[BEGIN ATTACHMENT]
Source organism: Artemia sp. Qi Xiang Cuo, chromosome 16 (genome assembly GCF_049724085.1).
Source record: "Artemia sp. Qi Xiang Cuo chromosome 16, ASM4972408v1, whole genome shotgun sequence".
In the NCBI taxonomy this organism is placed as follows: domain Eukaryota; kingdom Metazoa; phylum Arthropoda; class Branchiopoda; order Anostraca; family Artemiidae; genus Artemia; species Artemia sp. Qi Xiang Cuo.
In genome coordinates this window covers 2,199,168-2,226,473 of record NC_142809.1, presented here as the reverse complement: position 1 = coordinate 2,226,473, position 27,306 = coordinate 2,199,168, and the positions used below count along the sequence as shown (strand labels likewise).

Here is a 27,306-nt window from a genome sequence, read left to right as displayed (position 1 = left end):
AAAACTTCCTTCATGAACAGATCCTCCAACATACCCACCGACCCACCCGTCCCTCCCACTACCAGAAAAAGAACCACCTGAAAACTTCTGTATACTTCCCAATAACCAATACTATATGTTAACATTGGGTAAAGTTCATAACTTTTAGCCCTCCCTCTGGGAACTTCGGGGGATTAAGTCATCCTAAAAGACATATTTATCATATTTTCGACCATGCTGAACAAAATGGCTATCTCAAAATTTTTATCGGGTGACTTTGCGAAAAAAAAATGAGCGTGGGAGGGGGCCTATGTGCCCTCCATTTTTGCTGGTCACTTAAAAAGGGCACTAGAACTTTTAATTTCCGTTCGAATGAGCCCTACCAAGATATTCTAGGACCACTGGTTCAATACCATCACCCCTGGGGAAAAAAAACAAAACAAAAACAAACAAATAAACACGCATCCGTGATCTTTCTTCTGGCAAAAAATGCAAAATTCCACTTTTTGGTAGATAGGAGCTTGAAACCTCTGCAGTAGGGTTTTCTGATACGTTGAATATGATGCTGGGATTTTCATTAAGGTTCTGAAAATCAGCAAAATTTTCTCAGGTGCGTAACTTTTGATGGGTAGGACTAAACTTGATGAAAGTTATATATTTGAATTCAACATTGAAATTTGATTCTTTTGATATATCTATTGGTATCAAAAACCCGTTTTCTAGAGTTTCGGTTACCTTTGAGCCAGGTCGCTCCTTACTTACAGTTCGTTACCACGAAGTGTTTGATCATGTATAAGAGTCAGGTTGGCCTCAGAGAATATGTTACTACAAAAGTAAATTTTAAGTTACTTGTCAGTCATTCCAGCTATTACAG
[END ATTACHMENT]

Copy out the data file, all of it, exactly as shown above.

Source organism: Artemia sp. Qi Xiang Cuo, chromosome 16 (genome assembly GCF_049724085.1).
Source record: "Artemia sp. Qi Xiang Cuo chromosome 16, ASM4972408v1, whole genome shotgun sequence".
In the NCBI taxonomy this organism is placed as follows: domain Eukaryota; kingdom Metazoa; phylum Arthropoda; class Branchiopoda; order Anostraca; family Artemiidae; genus Artemia; species Artemia sp. Qi Xiang Cuo.
In genome coordinates this window covers 2,199,168-2,226,473 of record NC_142809.1, presented here as the reverse complement: position 1 = coordinate 2,226,473, position 27,306 = coordinate 2,199,168, and the positions used below count along the sequence as shown (strand labels likewise).

Here is a 27,306-nt window from a genome sequence, read left to right as displayed (position 1 = left end):
AAAACTTCCTTCATGAACAGATCCTCCAACATACCCACCGACCCACCCGTCCCTCCCACTACCAGAAAAAGAACCACCTGAAAACTTCTGTATACTTCCCAATAACCAATACTATATGTTAACATTGGGTAAAGTTCATAACTTTTAGCCCTCCCTCTGGGAACTTCGGGGGATTAAGTCATCCTAAAAGACATATTTATCATATTTTCGACCATGCTGAACAAAATGGCTATCTCAAAATTTTTATCGGGTGACTTTGCGAAAAAAAAATGAGCGTGGGAGGGGGCCTATGTGCCCTCCATTTTTGCTGGTCACTTAAAAAGGGCACTAGAACTTTTAATTTCCGTTCGAATGAGCCCTACCAAGATATTCTAGGACCACTGGTTCAATACCATCACCCCTGGGGAAAAAAAACAAAACAAAAACAAACAAATAAACACGCATCCGTGATCTTTCTTCTGGCAAAAAATGCAAAATTCCACTTTTTGGTAGATAGGAGCTTGAAACCTCTGCAGTAGGGTTTTCTGATACGTTGAATATGATGCTGGGATTTTCATTAAGGTTCTGAAAATCAGCAAAATTTTCTCAGGTGCGTAACTTTTGATGGGTAGGACTAAACTTGATGAAAGTTATATATTTGAATTCAACATTGAAATTTGATTCTTTTGATATATCTATTGGTATCAAAAACCCGTTTTCTAGAGTTTCGGTTACCTTTGAGCCAGGTCGCTCCTTACTTACAGTTCGTTACCACGAAGTGTTTGATCATGTATAAGAGTCAGGTTGGCCTCAGAGAATATGTTACTACAAAAGTAAATTTTAAGTTACTTGTCAGTCATTCCAGCTATTACAG